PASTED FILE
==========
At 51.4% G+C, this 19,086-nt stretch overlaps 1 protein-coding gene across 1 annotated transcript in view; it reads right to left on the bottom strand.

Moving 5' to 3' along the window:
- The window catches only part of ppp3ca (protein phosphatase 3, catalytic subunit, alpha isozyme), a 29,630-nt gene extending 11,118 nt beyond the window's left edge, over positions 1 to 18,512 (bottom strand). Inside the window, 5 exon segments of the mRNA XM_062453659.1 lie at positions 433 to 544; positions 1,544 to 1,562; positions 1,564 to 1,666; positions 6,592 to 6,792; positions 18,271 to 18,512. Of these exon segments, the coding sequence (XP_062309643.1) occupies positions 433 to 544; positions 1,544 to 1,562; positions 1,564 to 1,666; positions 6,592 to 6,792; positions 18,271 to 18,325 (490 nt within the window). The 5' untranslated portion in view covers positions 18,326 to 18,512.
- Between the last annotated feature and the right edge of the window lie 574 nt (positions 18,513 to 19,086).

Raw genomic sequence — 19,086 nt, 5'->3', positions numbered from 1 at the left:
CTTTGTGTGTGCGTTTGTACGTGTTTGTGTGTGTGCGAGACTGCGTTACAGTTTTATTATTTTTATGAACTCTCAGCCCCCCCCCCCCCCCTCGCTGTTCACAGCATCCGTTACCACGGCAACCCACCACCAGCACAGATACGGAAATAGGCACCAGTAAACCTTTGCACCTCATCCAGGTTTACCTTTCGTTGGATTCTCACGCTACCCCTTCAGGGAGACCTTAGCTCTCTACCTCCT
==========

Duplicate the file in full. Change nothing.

At 51.4% G+C, this 19,086-nt stretch overlaps 1 protein-coding gene across 1 annotated transcript in view; it reads right to left on the bottom strand.

Moving 5' to 3' along the window:
- The window catches only part of ppp3ca (protein phosphatase 3, catalytic subunit, alpha isozyme), a 29,630-nt gene extending 11,118 nt beyond the window's left edge, over positions 1 to 18,512 (bottom strand). Inside the window, 5 exon segments of the mRNA XM_062453659.1 lie at positions 433 to 544; positions 1,544 to 1,562; positions 1,564 to 1,666; positions 6,592 to 6,792; positions 18,271 to 18,512. Of these exon segments, the coding sequence (XP_062309643.1) occupies positions 433 to 544; positions 1,544 to 1,562; positions 1,564 to 1,666; positions 6,592 to 6,792; positions 18,271 to 18,325 (490 nt within the window). The 5' untranslated portion in view covers positions 18,326 to 18,512.
- Between the last annotated feature and the right edge of the window lie 574 nt (positions 18,513 to 19,086).

Raw genomic sequence — 19,086 nt, 5'->3', positions numbered from 1 at the left:
CTTTGTGTGTGCGTTTGTACGTGTTTGTGTGTGTGCGAGACTGCGTTACAGTTTTATTATTTTTATGAACTCTCAGCCCCCCCCCCCCCCCTCGCTGTTCACAGCATCCGTTACCACGGCAACCCACCACCAGCACAGATACGGAAATAGGCACCAGTAAACCTTTGCACCTCATCCAGGTTTACCTTTCGTTGGATTCTCACGCTACCCCTTCAGGGAGACCTTAGCTCTCTACCTCCT